Phlebotomy — the process of making an incision in the vein, with a needle — is incredibly important to the health care field. Phlebotomists, or phlebotomy technicians, draw blood from a patient for clinical or medical testing, transfusions, donations, or research.
A career as a phlebotomist presents many opportunities for advancement, as the demand for experienced phlebotomists is expected to grow 27 percent over the next seven years. These key health care professionals ensure the proper labeling, handling and transportations of specimen samples; calm patients who become anxious about the procedure; and maintain a safe work environment by following standard procedures and complying with legal and health regulations.
Interested in a career as a phlebotomy technician? Here are some answers to frequently asked questions:
What are the primary benefits of serving as a phlebotomy technician?
A career as a phlebotomy technician offers many benefits, including:
- A flexible work schedule;
- A low initial investment—training for this career is quick and affordable;
- A strong starting salary: as April 2015, salary.com reported the annual median salary of phlebotomy technicians in Boston was $33,749; with an national median salary of $31,249; and,
- The opportunity to secure a job that will likely offer medical, dental and retirement benefits.
Where does a phlebotomy technician work?
Phlebotomy technicians work for a variety of employers, including:
- Community health centers;
- Blood banks;
- Doctor’s offices; and,
Do I have what it takes to be a phlebotomy technician?
You have all of the traits required for a successful career as a phlebotomy technician, if:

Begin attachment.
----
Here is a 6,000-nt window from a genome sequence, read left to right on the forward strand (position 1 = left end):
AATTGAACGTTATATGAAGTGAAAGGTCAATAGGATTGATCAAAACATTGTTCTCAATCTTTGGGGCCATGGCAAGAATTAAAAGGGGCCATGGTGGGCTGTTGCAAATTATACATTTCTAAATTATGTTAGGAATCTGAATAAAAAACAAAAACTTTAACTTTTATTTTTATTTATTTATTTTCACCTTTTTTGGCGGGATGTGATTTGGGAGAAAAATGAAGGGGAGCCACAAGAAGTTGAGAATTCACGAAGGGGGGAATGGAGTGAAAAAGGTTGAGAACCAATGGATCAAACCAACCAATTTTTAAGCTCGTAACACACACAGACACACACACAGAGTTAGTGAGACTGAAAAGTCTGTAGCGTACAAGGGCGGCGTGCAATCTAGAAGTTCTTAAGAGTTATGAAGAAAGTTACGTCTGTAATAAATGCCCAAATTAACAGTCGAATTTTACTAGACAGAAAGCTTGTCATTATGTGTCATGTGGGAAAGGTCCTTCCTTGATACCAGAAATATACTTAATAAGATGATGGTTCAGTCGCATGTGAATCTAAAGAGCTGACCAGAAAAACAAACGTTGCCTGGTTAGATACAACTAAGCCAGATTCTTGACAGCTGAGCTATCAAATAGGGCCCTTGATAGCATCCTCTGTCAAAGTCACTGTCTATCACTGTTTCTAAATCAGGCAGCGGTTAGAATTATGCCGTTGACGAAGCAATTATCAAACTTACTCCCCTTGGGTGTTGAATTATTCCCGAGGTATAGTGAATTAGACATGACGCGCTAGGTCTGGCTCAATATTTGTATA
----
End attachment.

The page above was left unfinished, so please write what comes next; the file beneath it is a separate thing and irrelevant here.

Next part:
- You are compassionate and caring;
- You are responsible and organized;
- You are motivated and confident;
- You have a good eye and steady hands;
- You have a desire to work in the medical field; and
- You have excellent customer service skills.
What does the Phlebotomy Technician Training Program at RCC entail?
Pre-requirements include a high school diploma or GED Certificate, CORI, Accuplacer and immunization records.
Students are introduced to medical terminology, anatomy and physiology, while focusing on the identification of the three major veins. Students will learn about OSHA regulations, blood-borne pathogens, universal precautions, ethics and law. The program participants will learn test requirements, tube identification, procedures and protocol, lab safety and more.
Our comprehensive program combines an intensive hands-on approach to venipuncture using dummy arms in the lab, with an internship at a local health center or laboratory. The mandatory internship at a neighboring lab facility gives students practical and transferable skills to prepare them for employment. It is also a great opportunity for networking and obtaining recommendations from professionals in the field.
After the successful completion of the programs, students will be prepared to take the national certification exam.
If you have what it takes to become a phlebotomy technician check out our RCC training program at the Department of Corporate and Community Education. The next class begins in Fall 2015.